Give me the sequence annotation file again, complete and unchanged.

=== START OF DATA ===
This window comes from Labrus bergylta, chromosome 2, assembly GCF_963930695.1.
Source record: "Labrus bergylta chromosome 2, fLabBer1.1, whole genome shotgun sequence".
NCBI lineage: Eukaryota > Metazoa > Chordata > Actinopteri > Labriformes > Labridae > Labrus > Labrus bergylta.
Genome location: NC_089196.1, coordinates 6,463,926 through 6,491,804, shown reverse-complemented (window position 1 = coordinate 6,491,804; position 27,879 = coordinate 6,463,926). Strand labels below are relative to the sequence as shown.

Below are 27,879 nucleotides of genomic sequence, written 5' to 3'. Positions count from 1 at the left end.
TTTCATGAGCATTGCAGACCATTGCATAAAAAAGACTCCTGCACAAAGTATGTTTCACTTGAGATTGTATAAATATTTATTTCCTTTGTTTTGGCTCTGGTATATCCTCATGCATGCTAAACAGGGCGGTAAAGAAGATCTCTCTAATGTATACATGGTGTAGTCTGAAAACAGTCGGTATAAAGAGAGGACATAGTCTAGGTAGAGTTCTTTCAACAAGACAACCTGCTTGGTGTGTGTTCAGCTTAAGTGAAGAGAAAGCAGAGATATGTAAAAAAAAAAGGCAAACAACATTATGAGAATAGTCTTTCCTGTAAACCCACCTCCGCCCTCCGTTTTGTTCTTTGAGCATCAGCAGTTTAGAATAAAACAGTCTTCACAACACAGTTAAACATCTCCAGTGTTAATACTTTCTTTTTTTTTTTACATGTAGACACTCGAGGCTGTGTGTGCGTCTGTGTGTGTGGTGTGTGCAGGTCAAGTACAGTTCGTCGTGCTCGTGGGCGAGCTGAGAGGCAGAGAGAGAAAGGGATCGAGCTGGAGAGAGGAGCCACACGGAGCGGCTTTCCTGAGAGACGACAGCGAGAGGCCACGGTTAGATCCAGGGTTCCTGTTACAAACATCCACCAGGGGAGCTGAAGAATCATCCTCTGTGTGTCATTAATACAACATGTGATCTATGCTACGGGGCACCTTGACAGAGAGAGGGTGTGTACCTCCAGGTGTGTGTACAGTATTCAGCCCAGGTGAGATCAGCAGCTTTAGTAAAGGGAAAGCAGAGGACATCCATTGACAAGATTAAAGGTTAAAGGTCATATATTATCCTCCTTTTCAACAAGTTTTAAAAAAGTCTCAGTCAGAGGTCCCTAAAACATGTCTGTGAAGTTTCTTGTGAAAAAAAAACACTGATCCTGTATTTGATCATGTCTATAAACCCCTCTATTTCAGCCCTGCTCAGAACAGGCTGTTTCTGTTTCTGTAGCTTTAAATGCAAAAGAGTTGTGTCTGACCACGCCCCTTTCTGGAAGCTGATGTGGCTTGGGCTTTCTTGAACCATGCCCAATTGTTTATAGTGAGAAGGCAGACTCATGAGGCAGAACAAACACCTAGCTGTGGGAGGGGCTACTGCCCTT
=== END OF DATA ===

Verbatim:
This window comes from Labrus bergylta, chromosome 2, assembly GCF_963930695.1.
Source record: "Labrus bergylta chromosome 2, fLabBer1.1, whole genome shotgun sequence".
NCBI lineage: Eukaryota > Metazoa > Chordata > Actinopteri > Labriformes > Labridae > Labrus > Labrus bergylta.
Genome location: NC_089196.1, coordinates 6,463,926 through 6,491,804, shown reverse-complemented (window position 1 = coordinate 6,491,804; position 27,879 = coordinate 6,463,926). Strand labels below are relative to the sequence as shown.

Below are 27,879 nucleotides of genomic sequence, written 5' to 3'. Positions count from 1 at the left end.
TTTCATGAGCATTGCAGACCATTGCATAAAAAAGACTCCTGCACAAAGTATGTTTCACTTGAGATTGTATAAATATTTATTTCCTTTGTTTTGGCTCTGGTATATCCTCATGCATGCTAAACAGGGCGGTAAAGAAGATCTCTCTAATGTATACATGGTGTAGTCTGAAAACAGTCGGTATAAAGAGAGGACATAGTCTAGGTAGAGTTCTTTCAACAAGACAACCTGCTTGGTGTGTGTTCAGCTTAAGTGAAGAGAAAGCAGAGATATGTAAAAAAAAAAGGCAAACAACATTATGAGAATAGTCTTTCCTGTAAACCCACCTCCGCCCTCCGTTTTGTTCTTTGAGCATCAGCAGTTTAGAATAAAACAGTCTTCACAACACAGTTAAACATCTCCAGTGTTAATACTTTCTTTTTTTTTTTACATGTAGACACTCGAGGCTGTGTGTGCGTCTGTGTGTGTGGTGTGTGCAGGTCAAGTACAGTTCGTCGTGCTCGTGGGCGAGCTGAGAGGCAGAGAGAGAAAGGGATCGAGCTGGAGAGAGGAGCCACACGGAGCGGCTTTCCTGAGAGACGACAGCGAGAGGCCACGGTTAGATCCAGGGTTCCTGTTACAAACATCCACCAGGGGAGCTGAAGAATCATCCTCTGTGTGTCATTAATACAACATGTGATCTATGCTACGGGGCACCTTGACAGAGAGAGGGTGTGTACCTCCAGGTGTGTGTACAGTATTCAGCCCAGGTGAGATCAGCAGCTTTAGTAAAGGGAAAGCAGAGGACATCCATTGACAAGATTAAAGGTTAAAGGTCATATATTATCCTCCTTTTCAACAAGTTTTAAAAAAGTCTCAGTCAGAGGTCCCTAAAACATGTCTGTGAAGTTTCTTGTGAAAAAAAAACACTGATCCTGTATTTGATCATGTCTATAAACCCCTCTATTTCAGCCCTGCTCAGAACAGGCTGTTTCTGTTTCTGTAGCTTTAAATGCAAAAGAGTTGTGTCTGACCACGCCCCTTTCTGGAAGCTGATGTGGCTTGGGCTTTCTTGAACCATGCCCAATTGTTTATAGTGAGAAGGCAGACTCATGAGGCAGAACAAACACCTAGCTGTGGGAGGGGCTACTGCCCTT